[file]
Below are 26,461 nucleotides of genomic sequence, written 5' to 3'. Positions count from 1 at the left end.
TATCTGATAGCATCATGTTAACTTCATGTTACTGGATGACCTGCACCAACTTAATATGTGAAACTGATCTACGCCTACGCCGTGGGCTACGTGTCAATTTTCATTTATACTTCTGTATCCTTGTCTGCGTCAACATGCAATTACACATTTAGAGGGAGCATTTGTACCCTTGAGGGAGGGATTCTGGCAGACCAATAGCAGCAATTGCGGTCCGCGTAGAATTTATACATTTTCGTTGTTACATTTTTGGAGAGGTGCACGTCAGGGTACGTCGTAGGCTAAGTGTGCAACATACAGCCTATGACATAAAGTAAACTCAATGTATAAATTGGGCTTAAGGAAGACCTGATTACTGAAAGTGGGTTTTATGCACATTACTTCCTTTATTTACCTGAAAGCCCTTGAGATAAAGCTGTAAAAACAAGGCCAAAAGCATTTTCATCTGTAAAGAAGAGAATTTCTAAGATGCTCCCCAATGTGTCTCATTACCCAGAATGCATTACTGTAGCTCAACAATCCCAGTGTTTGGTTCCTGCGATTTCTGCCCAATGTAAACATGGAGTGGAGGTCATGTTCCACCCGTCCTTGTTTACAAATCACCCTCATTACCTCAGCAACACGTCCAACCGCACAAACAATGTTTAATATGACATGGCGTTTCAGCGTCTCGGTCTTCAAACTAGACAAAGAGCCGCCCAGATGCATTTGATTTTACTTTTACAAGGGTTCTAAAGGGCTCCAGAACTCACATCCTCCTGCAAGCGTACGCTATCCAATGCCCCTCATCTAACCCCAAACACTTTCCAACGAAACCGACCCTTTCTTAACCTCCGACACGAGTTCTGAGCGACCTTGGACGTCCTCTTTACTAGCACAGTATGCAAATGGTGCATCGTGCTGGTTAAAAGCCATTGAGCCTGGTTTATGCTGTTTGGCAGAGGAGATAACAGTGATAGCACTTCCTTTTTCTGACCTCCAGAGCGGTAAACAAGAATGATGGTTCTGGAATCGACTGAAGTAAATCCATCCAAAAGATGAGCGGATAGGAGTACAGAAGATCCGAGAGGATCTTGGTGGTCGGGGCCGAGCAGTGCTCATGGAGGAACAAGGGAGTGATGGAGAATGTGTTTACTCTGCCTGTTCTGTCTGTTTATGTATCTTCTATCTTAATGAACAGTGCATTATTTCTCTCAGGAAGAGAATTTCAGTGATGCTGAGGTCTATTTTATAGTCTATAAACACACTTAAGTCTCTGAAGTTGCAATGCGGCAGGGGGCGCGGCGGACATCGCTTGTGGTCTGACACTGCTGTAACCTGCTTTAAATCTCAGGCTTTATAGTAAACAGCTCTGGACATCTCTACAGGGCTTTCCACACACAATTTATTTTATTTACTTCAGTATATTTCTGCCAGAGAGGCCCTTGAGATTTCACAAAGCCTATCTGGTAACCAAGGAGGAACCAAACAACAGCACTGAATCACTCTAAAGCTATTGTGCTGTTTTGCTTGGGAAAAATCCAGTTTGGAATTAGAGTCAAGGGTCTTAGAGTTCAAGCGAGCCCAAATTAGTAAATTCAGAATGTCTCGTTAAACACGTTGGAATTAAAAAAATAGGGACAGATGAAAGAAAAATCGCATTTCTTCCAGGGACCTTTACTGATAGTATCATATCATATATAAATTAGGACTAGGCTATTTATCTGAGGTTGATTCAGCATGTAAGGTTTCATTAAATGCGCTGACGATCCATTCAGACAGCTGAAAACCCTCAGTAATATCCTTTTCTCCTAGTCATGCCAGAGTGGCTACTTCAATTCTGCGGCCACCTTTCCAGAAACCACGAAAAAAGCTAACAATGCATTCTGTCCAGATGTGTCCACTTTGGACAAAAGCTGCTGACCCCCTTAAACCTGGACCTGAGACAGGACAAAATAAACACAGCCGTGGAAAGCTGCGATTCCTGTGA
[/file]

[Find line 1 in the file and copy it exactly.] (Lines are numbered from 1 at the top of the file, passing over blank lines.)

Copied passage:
Below are 26,461 nucleotides of genomic sequence, written 5' to 3'. Positions count from 1 at the left end.